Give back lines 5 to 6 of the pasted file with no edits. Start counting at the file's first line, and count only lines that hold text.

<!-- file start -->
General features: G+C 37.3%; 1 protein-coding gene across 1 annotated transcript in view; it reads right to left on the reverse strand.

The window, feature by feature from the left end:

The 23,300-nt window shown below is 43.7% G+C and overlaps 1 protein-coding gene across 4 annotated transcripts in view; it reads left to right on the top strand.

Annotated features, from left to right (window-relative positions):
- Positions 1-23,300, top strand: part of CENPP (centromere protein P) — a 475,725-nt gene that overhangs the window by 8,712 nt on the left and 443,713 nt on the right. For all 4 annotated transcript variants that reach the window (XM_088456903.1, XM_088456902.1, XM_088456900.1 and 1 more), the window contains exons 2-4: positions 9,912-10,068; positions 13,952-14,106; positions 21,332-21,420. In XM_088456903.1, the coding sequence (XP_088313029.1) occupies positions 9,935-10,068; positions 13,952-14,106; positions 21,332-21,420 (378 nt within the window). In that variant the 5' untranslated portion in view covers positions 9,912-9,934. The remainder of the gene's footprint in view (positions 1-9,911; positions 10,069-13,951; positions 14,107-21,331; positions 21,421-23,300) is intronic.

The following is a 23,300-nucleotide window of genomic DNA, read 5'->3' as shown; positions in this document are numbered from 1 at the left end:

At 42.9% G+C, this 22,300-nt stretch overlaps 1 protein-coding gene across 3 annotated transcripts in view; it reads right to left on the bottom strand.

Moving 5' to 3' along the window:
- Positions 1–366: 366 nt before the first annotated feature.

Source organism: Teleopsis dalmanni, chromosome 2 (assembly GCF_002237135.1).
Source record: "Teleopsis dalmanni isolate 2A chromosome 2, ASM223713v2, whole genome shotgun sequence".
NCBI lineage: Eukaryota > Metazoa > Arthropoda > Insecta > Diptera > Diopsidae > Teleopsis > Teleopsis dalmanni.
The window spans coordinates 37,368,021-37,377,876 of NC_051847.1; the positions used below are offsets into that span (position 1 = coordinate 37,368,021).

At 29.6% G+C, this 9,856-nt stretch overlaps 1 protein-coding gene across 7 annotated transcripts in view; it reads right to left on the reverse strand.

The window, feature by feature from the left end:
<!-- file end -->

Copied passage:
- Positions 1-23,300, top strand: part of CENPP (centromere protein P) — a 475,725-nt gene that overhangs the window by 8,712 nt on the left and 443,713 nt on the right. For all 4 annotated transcript variants that reach the window (XM_088456903.1, XM_088456902.1, XM_088456900.1 and 1 more), the window contains exons 2-4: positions 9,912-10,068; positions 13,952-14,106; positions 21,332-21,420. In XM_088456903.1, the coding sequence (XP_088313029.1) occupies positions 9,935-10,068; positions 13,952-14,106; positions 21,332-21,420 (378 nt within the window). In that variant the 5' untranslated portion in view covers positions 9,912-9,934. The remainder of the gene's footprint in view (positions 1-9,911; positions 10,069-13,951; positions 14,107-21,331; positions 21,421-23,300) is intronic.

The following is a 23,300-nucleotide window of genomic DNA, read 5'->3' as shown; positions in this document are numbered from 1 at the left end: